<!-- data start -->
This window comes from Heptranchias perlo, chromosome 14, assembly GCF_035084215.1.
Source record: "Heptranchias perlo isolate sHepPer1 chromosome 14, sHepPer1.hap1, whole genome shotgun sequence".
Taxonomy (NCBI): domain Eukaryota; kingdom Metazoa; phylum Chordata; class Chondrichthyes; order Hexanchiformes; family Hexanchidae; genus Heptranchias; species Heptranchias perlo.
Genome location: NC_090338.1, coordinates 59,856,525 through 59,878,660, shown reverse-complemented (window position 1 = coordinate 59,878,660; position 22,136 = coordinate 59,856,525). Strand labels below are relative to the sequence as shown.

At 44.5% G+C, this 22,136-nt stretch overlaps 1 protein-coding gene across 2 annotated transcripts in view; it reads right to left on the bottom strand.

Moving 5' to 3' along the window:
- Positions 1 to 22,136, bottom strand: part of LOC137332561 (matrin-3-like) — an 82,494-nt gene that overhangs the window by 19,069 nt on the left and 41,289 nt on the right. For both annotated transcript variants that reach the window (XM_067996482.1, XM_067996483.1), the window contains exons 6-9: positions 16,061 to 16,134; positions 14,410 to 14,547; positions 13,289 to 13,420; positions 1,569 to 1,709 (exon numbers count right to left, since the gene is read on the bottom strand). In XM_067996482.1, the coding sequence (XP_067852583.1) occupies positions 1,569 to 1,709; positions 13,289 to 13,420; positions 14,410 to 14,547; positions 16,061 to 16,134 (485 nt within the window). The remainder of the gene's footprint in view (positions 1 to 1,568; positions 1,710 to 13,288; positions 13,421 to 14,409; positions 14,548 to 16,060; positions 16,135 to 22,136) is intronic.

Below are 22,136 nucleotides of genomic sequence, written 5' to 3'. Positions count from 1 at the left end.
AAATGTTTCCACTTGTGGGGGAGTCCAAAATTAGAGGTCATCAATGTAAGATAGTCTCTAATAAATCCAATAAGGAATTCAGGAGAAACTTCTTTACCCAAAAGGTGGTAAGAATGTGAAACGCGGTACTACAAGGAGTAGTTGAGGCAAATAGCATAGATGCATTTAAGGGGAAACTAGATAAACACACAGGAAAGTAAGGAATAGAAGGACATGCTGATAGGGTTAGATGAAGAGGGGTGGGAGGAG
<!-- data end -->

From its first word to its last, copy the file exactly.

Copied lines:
This window comes from Heptranchias perlo, chromosome 14, assembly GCF_035084215.1.
Source record: "Heptranchias perlo isolate sHepPer1 chromosome 14, sHepPer1.hap1, whole genome shotgun sequence".
Taxonomy (NCBI): domain Eukaryota; kingdom Metazoa; phylum Chordata; class Chondrichthyes; order Hexanchiformes; family Hexanchidae; genus Heptranchias; species Heptranchias perlo.
Genome location: NC_090338.1, coordinates 59,856,525 through 59,878,660, shown reverse-complemented (window position 1 = coordinate 59,878,660; position 22,136 = coordinate 59,856,525). Strand labels below are relative to the sequence as shown.

At 44.5% G+C, this 22,136-nt stretch overlaps 1 protein-coding gene across 2 annotated transcripts in view; it reads right to left on the bottom strand.

Moving 5' to 3' along the window:
- Positions 1 to 22,136, bottom strand: part of LOC137332561 (matrin-3-like) — an 82,494-nt gene that overhangs the window by 19,069 nt on the left and 41,289 nt on the right. For both annotated transcript variants that reach the window (XM_067996482.1, XM_067996483.1), the window contains exons 6-9: positions 16,061 to 16,134; positions 14,410 to 14,547; positions 13,289 to 13,420; positions 1,569 to 1,709 (exon numbers count right to left, since the gene is read on the bottom strand). In XM_067996482.1, the coding sequence (XP_067852583.1) occupies positions 1,569 to 1,709; positions 13,289 to 13,420; positions 14,410 to 14,547; positions 16,061 to 16,134 (485 nt within the window). The remainder of the gene's footprint in view (positions 1 to 1,568; positions 1,710 to 13,288; positions 13,421 to 14,409; positions 14,548 to 16,060; positions 16,135 to 22,136) is intronic.

Below are 22,136 nucleotides of genomic sequence, written 5' to 3'. Positions count from 1 at the left end.
AAATGTTTCCACTTGTGGGGGAGTCCAAAATTAGAGGTCATCAATGTAAGATAGTCTCTAATAAATCCAATAAGGAATTCAGGAGAAACTTCTTTACCCAAAAGGTGGTAAGAATGTGAAACGCGGTACTACAAGGAGTAGTTGAGGCAAATAGCATAGATGCATTTAAGGGGAAACTAGATAAACACACAGGAAAGTAAGGAATAGAAGGACATGCTGATAGGGTTAGATGAAGAGGGGTGGGAGGAG